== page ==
Naftali would appreciate being able to cooperate with researchers outside of Israel. Although the Meir Medical Centre in the Israeli city of Kefar Sava, where Naftali works, treats a thousand IBD patients, she believes this population to be too limited. The main obstacle to international cooperation however is that all researchers must be able to use the same cannabis. “The product I use here in Israel is not the same as that available in the Netherlands. We would therefore need to export the product, which has not exactly proved simple so far.”

By now, the patient who revisited Dr. Naftali ten years ago, has married and moved away to a different region of Israel. Naftali no longer has contact with her, but it is thanks to this patient that she remains convinced of the usefulness of medicinal cannabis for a majority of patients.

If you are interested in further research by Dr Timna Naftali, check out PubMed.

Podcast organiser Cannabis Economy launches first digital workshop

Bedrocan’s CEO Tjalling Erkelens has been featured on the Cannabis Economy podcast a significant number of times over the past few years. For the first time, Cannabis Economy’s Digital Workshop will take place on July 30th and 31st, bringing together leaders in policy, science and business. American events moderator Seth Adler is the driving force behind these podcasts. We discussed his background and the reasoning behind the podcast.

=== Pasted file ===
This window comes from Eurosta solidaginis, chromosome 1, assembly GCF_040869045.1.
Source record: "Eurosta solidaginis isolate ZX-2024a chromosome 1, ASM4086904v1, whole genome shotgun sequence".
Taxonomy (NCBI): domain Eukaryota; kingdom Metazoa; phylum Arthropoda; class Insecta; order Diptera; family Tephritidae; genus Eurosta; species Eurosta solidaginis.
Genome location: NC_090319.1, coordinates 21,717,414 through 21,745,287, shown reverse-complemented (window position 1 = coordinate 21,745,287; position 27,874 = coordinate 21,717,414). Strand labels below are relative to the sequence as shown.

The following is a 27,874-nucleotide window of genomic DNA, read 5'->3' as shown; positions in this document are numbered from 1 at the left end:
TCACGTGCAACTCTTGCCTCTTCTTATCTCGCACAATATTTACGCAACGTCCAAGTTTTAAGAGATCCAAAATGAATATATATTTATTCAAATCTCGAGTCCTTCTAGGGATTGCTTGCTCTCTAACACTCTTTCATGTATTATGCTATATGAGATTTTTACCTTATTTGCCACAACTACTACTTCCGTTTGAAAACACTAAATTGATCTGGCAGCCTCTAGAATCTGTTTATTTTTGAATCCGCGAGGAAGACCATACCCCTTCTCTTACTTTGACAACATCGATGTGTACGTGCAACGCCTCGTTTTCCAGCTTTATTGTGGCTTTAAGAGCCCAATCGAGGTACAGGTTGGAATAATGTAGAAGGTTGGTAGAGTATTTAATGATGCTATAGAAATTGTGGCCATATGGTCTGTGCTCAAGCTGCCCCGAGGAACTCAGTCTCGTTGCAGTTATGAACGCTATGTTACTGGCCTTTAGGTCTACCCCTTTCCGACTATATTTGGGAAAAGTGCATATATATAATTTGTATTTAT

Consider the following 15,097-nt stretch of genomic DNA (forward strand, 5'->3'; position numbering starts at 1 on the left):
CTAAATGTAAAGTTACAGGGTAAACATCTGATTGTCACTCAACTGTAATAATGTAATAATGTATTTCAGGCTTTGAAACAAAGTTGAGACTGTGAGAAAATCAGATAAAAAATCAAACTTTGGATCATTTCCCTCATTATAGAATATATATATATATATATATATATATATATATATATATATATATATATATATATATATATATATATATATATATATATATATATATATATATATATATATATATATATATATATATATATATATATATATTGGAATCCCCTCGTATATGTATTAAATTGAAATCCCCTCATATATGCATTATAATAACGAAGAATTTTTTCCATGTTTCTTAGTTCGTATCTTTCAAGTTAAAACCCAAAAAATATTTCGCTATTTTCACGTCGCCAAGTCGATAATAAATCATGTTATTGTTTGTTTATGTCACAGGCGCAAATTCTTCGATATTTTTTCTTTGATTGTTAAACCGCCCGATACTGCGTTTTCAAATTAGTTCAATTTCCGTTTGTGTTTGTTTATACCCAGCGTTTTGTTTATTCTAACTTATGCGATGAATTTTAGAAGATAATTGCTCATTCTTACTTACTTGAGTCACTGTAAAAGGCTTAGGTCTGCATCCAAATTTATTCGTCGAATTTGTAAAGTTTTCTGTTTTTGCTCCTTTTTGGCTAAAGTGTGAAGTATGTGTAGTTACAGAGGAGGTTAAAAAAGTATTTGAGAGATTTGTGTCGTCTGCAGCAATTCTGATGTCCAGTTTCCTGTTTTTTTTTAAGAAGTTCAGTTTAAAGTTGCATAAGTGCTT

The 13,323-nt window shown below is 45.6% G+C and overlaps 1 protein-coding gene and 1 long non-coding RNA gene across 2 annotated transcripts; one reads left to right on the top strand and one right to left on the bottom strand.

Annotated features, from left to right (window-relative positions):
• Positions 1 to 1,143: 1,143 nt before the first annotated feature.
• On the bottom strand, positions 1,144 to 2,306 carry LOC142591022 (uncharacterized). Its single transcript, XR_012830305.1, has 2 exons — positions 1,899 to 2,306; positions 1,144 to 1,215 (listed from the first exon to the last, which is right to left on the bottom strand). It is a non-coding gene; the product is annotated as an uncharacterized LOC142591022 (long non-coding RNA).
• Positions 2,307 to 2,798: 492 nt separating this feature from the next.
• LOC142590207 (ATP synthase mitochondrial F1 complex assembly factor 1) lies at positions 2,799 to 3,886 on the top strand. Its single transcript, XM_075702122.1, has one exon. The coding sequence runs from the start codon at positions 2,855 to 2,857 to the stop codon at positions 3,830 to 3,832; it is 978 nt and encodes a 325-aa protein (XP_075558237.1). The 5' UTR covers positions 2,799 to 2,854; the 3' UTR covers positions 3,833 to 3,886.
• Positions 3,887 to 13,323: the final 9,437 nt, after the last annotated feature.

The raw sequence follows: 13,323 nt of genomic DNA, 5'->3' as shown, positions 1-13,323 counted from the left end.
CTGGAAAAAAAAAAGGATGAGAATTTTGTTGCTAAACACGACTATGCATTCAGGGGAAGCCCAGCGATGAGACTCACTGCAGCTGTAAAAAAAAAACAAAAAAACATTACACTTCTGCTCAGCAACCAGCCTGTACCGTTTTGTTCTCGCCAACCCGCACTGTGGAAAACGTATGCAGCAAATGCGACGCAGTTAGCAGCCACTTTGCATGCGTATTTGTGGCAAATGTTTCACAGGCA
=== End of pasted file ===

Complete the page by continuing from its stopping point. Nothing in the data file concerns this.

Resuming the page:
Who are you?

I’m a host, moderator, producer and unlicensed anthropologist. I’ve spent over 20 years producing international events, podcasts, video, and the written word. I am responsible for bringing “The greatest show on earth Ringling Bros and Barnum & Bailey”, the former American traveling circus, to town. I have also produced music showcases at the historic – now closed – New York City music club CBGB. I’m currently focused on the societally significant industries of legal cannabis and artificial intelligence through the production and hosting of Cannabis Economy and the AI & Intelligent Automation Network.

Seth Adler

I procured a network of leaders in the space, including Catherine Sandvos of the Netherlands’ Office of Medicinal Cannabis’, and began running events. A six month gap between events is too long, and so I launched the Cannabis Economy podcast. The podcast has now reached the 850K downloads milestone and over 400 episodes have aired.

Cannabis Economy Digital Workshop
Date: July 30 & 31
Location: Online
Cost: It is free

What is the digital workshop about?

The Digital Workshop brings global leaders from across the cannabis space together on one platform. Experts include elected officials, regulators, scientists, business leaders, advocates and activists discussing cannabis as a medicine, wellness and economic opportunity.

Why do you organise it? And why digital?

While the global cannabis economy has experienced dynamic growth, 2019 is specifically a year of sea-change with the World Health Organization setting guidelines, Israel exporting, EU members taking action, Asia-Pacific diving in, the first full year of legal cannabis in Canada and actual federal legislation receiving votes in the United States.

With a huge variety of cannabis events specialising in global policy, science and business, the Cannabis Economy Digital Workshop supplements this extensive calendar and provides parties the opportunity to learn from leading experts without blocking up schedules.

What do you want to achieve?